— Daymon J. Hartley via Facebook (via eltigrechico)
Beginning in the late eighteenth century, friendly societies arose to address the needs of a growing population. As the Industrial Revolution created new markets and new wealth, it also saw the advent of organizations designed to solve myriad social problems and form the ties of true community. Self-governing “friendly societies,” both in Great Britain and America, developed spontaneously, providing mutual aid and welfare services without government support or involvement.
It’s difficult to imagine today just how these aid societies flourished. By the late nineteenth century, membership had expanded to include millions, cutting across all racial and ethnic divisions. These voluntary, self-funded associations provided all manner of social welfare services, including death benefits, old-age homes, orphanages, healthcare, and savings for retirement and disability—just to name a few. Moreover, friendly societies were able to achieve their mission without the moral hazard endemic to the current welfare state (in which benefits are dispensed to recipients based on static income formulas rather than considerations about circumstances).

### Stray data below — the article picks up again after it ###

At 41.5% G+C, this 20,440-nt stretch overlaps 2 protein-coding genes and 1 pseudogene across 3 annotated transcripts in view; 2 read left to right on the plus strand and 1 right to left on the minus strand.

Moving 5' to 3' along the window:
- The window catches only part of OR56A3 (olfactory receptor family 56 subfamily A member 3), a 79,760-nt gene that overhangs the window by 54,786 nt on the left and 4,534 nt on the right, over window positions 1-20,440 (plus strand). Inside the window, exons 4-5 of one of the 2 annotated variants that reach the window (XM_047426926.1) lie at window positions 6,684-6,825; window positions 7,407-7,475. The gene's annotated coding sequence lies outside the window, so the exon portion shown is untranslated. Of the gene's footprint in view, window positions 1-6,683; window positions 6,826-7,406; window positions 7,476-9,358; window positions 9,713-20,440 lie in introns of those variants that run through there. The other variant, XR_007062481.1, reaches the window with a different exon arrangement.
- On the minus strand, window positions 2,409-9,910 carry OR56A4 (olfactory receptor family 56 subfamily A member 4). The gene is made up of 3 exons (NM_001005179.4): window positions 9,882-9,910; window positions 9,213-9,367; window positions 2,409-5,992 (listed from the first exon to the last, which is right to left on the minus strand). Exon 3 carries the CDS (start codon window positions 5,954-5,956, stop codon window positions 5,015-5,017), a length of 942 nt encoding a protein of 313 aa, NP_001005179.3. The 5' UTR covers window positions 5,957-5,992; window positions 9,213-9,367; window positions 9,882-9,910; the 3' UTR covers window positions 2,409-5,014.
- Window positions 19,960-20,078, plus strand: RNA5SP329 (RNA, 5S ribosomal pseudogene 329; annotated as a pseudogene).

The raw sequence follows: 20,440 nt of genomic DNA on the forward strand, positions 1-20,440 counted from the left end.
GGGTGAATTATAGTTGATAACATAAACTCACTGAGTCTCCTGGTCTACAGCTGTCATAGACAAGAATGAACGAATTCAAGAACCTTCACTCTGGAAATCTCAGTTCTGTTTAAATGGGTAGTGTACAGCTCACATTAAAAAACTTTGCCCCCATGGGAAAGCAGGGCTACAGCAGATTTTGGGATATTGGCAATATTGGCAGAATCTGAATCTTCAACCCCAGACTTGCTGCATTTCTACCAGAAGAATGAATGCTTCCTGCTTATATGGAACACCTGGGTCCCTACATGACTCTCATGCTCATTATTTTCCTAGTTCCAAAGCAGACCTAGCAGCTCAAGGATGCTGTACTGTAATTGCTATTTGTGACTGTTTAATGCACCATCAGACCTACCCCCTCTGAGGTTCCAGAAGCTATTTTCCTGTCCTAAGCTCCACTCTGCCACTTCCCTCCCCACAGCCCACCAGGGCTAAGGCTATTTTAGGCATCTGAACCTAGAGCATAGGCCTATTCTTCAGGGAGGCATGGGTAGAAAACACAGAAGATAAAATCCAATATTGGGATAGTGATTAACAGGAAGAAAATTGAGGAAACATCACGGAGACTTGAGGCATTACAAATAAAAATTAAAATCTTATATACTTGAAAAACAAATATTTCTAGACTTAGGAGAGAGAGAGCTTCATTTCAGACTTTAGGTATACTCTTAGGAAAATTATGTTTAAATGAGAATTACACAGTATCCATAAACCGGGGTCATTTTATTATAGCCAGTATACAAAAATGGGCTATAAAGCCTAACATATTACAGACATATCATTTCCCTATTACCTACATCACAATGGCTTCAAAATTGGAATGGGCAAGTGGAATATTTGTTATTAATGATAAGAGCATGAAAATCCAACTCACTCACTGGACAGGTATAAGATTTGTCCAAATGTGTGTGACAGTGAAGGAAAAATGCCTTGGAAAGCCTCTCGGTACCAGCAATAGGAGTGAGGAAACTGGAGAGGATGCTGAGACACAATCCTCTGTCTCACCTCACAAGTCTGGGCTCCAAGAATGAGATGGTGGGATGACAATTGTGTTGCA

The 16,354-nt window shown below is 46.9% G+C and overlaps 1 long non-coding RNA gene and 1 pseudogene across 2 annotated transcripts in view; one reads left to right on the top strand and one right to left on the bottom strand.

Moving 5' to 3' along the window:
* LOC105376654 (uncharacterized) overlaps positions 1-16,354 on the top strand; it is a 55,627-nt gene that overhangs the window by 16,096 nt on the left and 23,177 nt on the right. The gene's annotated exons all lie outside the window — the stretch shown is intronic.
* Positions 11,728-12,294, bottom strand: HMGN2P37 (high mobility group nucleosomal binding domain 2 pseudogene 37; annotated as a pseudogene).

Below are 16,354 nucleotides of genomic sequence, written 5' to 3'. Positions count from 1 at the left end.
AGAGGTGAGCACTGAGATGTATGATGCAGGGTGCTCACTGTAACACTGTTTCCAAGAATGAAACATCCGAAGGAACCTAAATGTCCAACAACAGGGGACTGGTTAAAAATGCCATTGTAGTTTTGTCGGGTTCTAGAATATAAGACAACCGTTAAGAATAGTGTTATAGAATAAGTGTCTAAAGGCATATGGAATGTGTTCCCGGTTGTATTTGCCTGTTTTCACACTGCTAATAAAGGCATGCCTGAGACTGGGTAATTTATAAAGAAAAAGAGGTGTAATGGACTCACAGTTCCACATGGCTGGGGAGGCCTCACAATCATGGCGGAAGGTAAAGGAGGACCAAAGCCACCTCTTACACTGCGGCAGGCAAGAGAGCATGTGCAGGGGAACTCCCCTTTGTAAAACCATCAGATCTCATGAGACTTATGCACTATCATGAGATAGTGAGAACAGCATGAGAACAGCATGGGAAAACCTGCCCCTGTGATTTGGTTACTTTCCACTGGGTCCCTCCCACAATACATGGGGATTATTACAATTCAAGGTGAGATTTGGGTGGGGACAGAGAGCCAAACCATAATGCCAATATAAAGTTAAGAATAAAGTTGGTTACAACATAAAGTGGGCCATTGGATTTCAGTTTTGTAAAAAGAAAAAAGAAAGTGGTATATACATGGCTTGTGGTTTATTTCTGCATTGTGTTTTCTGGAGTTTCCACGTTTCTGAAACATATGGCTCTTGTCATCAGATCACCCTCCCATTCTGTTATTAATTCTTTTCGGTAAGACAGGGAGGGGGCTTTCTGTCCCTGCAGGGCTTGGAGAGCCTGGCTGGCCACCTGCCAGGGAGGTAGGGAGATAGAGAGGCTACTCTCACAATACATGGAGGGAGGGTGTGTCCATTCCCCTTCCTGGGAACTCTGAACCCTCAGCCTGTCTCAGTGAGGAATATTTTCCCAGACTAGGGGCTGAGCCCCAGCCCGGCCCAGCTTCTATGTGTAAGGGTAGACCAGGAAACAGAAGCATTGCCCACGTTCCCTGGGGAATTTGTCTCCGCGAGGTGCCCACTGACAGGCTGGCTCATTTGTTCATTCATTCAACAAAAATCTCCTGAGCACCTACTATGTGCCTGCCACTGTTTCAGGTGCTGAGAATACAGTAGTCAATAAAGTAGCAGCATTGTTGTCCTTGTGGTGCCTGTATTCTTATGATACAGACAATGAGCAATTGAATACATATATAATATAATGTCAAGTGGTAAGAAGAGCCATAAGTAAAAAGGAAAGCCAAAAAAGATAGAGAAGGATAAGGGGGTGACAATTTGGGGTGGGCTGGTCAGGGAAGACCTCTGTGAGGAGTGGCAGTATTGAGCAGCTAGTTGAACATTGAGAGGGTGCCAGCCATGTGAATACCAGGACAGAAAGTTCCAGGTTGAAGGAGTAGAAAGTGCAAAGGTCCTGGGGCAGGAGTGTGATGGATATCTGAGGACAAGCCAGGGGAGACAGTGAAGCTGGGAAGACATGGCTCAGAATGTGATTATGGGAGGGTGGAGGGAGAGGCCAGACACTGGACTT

With mutual-aid societies, membership was contingent on adhering to generally accepted codes of behavior, with aid provided to members who fell upon hard times through no fault of their own, such as an unavoidable job loss, injury, or prolonged illness. Wife-beaters and the chronically lazy were often expelled, or not admitted in the first place.
Consequently, with friendly societies and their derivatives dominating the provision of social welfare services, the demand for welfare by public and private charities was miniscule compared to today. According to one of the book’s contributors, David Beito, in 1930 “less than 4 percent of New York’s aged depended on either public or private charity.”"
When comments are better than the article, Atlantic edition (“The Cheapest Generation: Why Millennials arent’ buying cars or houses, and what that means for the economy”)
Every time someone says we’re a lazy and entitled generation I’m going to show them this
They should be happy most of us haven’t moved to the moon yet
That actually sounds like a good idea at this point